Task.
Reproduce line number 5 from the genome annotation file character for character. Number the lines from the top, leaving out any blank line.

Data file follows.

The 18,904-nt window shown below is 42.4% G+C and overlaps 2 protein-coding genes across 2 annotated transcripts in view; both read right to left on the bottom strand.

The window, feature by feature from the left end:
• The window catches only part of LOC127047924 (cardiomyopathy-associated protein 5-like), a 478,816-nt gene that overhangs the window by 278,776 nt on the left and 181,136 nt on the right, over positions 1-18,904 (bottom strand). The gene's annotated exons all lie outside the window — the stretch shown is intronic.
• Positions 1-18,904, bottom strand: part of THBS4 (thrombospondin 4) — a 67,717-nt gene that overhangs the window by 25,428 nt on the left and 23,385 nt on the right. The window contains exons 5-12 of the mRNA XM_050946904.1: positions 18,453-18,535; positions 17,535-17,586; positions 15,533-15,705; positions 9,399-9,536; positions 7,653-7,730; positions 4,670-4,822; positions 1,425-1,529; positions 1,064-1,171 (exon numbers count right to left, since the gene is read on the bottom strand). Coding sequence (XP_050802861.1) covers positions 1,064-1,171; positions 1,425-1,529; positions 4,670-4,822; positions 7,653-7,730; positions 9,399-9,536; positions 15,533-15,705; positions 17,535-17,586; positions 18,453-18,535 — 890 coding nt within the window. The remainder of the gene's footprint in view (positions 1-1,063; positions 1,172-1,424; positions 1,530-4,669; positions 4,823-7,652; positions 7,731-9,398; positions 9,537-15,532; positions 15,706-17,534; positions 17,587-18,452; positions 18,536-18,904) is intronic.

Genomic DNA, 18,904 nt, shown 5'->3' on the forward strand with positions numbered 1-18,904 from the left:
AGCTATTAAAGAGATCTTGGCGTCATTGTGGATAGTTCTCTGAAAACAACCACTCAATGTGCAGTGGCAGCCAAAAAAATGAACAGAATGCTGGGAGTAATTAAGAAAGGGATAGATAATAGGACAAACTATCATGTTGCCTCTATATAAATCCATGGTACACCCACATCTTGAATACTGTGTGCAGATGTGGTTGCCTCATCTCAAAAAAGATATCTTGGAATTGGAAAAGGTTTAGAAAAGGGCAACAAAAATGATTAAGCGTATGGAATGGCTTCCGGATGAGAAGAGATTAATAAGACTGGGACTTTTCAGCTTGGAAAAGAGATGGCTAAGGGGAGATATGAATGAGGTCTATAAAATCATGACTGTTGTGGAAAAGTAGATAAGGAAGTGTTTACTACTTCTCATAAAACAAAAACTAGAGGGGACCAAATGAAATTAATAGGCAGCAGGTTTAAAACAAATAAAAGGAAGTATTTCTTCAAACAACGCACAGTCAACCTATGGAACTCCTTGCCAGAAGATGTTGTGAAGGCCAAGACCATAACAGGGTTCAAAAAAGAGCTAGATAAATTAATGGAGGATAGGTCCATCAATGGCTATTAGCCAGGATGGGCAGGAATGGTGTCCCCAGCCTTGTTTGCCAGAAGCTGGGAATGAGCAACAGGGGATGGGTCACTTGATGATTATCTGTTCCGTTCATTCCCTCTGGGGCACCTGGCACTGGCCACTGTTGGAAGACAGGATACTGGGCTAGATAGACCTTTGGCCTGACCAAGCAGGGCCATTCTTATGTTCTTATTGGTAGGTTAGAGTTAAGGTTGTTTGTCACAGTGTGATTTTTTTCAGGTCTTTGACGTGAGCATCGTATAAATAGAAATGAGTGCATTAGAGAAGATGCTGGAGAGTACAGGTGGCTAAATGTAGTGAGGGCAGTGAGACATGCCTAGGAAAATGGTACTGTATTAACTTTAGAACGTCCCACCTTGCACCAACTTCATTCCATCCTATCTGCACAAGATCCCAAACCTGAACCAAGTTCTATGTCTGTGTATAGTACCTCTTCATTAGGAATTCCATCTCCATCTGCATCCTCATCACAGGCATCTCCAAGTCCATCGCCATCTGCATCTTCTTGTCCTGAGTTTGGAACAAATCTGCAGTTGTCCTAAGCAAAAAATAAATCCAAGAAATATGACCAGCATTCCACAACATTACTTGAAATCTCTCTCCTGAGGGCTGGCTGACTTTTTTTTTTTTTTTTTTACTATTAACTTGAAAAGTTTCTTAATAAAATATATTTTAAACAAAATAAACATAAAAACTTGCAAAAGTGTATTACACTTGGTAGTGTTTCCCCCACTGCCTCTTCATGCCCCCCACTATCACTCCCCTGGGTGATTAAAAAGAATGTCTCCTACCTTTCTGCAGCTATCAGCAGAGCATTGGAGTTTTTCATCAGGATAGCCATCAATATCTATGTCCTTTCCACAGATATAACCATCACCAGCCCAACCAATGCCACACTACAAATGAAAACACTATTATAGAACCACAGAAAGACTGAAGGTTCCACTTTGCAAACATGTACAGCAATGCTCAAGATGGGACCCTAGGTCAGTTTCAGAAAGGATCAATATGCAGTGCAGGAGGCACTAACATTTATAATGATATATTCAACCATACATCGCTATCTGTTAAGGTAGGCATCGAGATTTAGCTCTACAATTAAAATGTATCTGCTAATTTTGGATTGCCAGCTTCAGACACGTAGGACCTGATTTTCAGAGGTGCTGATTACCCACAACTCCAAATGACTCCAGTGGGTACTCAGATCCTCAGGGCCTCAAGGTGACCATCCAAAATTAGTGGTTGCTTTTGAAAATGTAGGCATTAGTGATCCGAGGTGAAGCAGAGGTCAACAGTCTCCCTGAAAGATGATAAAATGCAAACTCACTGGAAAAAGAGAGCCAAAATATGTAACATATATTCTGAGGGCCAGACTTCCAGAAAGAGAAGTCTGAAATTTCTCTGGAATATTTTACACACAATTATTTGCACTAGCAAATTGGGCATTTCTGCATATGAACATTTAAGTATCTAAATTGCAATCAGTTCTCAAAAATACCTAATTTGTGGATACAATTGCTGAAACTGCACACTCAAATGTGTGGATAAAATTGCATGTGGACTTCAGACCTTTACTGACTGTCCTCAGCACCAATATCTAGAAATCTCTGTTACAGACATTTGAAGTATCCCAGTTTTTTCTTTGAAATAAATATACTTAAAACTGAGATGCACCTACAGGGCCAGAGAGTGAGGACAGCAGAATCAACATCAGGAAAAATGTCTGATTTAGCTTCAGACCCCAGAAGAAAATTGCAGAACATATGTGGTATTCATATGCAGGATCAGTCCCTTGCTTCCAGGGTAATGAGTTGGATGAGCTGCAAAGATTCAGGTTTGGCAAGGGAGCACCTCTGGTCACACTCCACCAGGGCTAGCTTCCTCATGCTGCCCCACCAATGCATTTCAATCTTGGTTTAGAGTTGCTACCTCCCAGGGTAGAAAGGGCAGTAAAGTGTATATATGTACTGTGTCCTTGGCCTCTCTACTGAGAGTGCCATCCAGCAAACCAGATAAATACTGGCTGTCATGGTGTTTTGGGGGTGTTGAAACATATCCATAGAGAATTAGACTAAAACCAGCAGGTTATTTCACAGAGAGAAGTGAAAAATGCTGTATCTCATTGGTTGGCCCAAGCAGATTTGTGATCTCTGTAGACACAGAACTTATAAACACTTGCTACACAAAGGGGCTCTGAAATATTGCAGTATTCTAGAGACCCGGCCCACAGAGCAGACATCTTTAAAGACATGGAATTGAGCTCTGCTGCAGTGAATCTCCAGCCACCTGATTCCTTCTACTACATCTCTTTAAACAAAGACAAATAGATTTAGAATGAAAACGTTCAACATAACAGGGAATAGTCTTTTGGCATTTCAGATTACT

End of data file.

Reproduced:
Genomic DNA, 18,904 nt, shown 5'->3' on the forward strand with positions numbered 1-18,904 from the left: